Interpreting Remote Sensing NOx Measurements: at Low Load Near Chicago 1997 - 1999, and at High and Low Load Sites on the Same Ramp in Phoenix, 1999
Chemistry and Biochemistry
Atmospheric chemistry, Emissions, Pollutants
Remote sensing nitric oxide (NO) measurements are difficult to analyze because load varies among on-road vehicles measured by remote sensing and NO emissions are dependent on load. Remote sensing NO measurements were made on passenger cars in 1997, 1998, and 1999 in Chicago, IL at a site where few vehicles had loads greater than those encountered in the FTP. Passenger car NO emissions could be modeled by an equation with an age term and a load term for measurements made under moderate load. Onset of decreasing NO emissions with increasing load was observed to occur at lower load for older technology vehicles. Light duty vehicles were measured by remote sensing at two sites on the same ramp in Phoenix, AZ. A large proportion of the vehicles at one of the sites was under loads far in excess of those experienced in the FTP. NO could not be characterized by a single valued function of age and load for both Phoenix sites even though the fleet at the two sites was very similar. Reasons for this are discussed.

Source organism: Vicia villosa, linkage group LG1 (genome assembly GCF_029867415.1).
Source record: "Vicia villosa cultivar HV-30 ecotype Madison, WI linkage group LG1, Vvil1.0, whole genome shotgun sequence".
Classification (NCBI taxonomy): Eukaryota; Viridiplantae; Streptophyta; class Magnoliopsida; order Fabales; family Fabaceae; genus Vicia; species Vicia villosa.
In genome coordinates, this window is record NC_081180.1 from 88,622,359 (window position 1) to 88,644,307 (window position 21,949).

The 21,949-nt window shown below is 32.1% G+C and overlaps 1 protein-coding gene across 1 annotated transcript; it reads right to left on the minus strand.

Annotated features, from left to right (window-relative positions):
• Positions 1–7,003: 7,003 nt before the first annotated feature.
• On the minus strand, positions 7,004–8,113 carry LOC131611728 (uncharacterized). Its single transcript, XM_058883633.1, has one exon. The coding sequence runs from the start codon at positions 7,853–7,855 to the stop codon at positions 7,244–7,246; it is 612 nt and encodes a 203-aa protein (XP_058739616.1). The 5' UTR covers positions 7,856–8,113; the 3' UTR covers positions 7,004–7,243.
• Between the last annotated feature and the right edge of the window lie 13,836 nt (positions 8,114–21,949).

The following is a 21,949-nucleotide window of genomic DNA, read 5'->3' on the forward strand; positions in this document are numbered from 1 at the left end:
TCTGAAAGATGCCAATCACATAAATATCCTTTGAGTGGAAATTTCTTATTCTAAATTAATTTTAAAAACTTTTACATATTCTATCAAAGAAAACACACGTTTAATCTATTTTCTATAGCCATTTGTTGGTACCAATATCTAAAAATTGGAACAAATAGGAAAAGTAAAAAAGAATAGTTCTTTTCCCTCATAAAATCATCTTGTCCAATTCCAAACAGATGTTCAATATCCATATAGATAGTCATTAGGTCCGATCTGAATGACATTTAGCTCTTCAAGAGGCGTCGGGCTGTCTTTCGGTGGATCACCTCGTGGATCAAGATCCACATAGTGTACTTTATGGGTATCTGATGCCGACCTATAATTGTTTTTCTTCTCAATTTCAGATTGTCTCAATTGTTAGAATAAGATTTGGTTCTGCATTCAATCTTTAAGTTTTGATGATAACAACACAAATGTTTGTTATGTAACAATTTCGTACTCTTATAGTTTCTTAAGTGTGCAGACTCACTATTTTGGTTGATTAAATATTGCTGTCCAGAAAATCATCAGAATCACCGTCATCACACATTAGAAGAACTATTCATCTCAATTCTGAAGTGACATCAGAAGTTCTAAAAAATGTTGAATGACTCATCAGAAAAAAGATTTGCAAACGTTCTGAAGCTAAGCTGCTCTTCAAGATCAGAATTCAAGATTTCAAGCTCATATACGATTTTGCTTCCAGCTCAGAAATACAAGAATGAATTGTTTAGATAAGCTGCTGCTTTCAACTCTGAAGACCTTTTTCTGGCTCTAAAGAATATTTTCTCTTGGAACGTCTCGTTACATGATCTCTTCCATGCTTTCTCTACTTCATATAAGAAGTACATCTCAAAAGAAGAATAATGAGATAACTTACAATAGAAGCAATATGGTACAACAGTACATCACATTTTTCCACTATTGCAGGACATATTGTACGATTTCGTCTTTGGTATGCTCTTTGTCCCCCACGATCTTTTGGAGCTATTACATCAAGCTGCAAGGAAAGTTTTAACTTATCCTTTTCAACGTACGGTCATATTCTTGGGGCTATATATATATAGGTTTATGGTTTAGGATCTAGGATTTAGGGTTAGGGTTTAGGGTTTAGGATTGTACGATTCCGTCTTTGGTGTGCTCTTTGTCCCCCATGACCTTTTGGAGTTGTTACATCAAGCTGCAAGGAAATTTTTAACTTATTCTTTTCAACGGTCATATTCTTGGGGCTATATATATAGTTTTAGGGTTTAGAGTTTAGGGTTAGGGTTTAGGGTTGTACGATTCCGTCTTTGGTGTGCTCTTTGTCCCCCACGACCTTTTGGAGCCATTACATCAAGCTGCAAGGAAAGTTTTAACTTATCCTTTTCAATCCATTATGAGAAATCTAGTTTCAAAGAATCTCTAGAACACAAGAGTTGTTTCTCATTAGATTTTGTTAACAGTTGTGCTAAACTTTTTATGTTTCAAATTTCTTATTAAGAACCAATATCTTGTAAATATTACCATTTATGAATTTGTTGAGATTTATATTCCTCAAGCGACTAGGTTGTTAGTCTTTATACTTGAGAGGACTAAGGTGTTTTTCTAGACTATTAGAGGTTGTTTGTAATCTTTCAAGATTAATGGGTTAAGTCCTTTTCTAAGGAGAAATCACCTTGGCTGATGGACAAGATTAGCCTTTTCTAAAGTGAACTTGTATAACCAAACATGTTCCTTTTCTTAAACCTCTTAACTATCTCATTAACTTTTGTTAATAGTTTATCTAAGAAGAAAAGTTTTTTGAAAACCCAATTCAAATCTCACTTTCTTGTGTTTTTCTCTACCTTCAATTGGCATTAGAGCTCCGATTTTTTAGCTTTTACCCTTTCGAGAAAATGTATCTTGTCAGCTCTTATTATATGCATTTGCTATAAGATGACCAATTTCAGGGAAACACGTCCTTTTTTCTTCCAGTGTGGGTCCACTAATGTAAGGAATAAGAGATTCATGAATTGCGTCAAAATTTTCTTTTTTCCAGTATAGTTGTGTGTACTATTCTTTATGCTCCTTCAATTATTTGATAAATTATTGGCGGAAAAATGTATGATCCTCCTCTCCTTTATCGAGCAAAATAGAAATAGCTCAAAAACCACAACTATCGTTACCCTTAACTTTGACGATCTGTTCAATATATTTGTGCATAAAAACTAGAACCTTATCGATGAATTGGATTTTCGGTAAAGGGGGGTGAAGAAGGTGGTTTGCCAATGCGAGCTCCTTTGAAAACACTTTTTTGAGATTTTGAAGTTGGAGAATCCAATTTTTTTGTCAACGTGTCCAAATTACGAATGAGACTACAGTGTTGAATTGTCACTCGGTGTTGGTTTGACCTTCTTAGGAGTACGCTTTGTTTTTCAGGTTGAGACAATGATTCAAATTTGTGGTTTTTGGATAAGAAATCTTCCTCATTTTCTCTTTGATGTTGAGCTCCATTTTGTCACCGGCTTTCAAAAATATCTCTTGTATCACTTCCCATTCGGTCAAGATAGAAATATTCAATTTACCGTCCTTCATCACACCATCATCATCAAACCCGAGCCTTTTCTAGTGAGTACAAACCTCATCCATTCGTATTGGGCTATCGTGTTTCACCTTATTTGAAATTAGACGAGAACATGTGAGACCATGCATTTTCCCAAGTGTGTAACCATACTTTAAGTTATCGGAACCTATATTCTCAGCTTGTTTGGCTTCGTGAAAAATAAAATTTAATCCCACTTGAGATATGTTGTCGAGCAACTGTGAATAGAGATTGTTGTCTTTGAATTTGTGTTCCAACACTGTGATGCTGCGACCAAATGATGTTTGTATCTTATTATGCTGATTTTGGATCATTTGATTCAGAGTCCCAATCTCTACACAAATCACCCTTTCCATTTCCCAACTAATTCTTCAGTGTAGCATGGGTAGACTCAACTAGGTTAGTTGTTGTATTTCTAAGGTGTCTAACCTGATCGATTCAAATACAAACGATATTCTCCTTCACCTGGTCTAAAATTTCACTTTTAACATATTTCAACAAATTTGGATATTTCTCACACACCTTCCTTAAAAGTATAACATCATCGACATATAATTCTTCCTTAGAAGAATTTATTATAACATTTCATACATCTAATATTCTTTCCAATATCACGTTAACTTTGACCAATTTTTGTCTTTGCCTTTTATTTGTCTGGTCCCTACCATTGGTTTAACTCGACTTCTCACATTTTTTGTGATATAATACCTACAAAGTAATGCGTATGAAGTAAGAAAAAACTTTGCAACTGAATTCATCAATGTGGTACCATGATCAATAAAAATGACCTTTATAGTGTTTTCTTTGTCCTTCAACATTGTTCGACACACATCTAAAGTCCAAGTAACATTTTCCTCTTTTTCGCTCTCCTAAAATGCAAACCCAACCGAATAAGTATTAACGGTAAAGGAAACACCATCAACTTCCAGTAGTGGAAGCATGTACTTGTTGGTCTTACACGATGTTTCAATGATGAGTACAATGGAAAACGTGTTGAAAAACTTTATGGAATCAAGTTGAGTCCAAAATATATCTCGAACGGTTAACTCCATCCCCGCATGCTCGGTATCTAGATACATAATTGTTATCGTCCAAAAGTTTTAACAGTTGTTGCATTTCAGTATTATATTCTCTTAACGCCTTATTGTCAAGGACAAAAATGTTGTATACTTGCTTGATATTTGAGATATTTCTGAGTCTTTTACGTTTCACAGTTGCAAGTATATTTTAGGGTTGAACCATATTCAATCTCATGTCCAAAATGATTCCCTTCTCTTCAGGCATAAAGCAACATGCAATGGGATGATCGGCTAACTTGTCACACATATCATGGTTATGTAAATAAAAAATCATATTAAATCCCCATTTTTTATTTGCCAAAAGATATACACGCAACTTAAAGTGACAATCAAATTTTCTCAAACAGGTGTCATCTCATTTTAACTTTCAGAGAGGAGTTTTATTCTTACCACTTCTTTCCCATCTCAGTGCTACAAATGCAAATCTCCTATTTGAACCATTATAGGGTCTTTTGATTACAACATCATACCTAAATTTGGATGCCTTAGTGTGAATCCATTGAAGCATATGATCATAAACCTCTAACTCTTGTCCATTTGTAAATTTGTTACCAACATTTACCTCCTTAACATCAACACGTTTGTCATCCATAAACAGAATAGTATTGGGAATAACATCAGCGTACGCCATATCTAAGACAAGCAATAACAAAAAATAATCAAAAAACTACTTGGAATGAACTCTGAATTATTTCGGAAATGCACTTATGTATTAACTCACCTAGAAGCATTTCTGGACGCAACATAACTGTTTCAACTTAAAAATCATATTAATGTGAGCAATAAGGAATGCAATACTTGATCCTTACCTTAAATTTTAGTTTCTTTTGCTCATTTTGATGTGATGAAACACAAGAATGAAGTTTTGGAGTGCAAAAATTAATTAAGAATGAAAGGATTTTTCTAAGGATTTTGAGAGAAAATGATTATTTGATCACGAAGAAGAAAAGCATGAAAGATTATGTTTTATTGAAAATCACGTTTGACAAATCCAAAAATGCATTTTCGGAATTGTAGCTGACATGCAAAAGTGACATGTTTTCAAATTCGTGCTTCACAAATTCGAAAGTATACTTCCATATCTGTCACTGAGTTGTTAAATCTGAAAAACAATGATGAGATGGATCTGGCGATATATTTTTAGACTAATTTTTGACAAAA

Slott, R.; Stedman, D. H.; Pokharel, S., Interpreting Remote Sensing NOx Measurements: at Low Load Near Chicago 1997 - 1999, and at High and Low Load Sites on the Same Ramp in Phoenix, 1999, SAE Tech. Paper 2001, Series 2001-01-3640.